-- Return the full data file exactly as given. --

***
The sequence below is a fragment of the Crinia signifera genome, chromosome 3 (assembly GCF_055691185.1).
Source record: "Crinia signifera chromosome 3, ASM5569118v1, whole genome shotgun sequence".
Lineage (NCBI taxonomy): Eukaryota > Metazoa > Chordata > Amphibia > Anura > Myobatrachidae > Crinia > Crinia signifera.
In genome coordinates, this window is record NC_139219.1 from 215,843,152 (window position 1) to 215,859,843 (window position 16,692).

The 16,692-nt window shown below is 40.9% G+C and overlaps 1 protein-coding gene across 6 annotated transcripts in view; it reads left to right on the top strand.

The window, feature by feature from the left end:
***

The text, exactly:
The sequence below is a fragment of the Crinia signifera genome, chromosome 3 (assembly GCF_055691185.1).
Source record: "Crinia signifera chromosome 3, ASM5569118v1, whole genome shotgun sequence".
Lineage (NCBI taxonomy): Eukaryota > Metazoa > Chordata > Amphibia > Anura > Myobatrachidae > Crinia > Crinia signifera.
In genome coordinates, this window is record NC_139219.1 from 215,843,152 (window position 1) to 215,859,843 (window position 16,692).

The 16,692-nt window shown below is 40.9% G+C and overlaps 1 protein-coding gene across 6 annotated transcripts in view; it reads left to right on the top strand.

The window, feature by feature from the left end: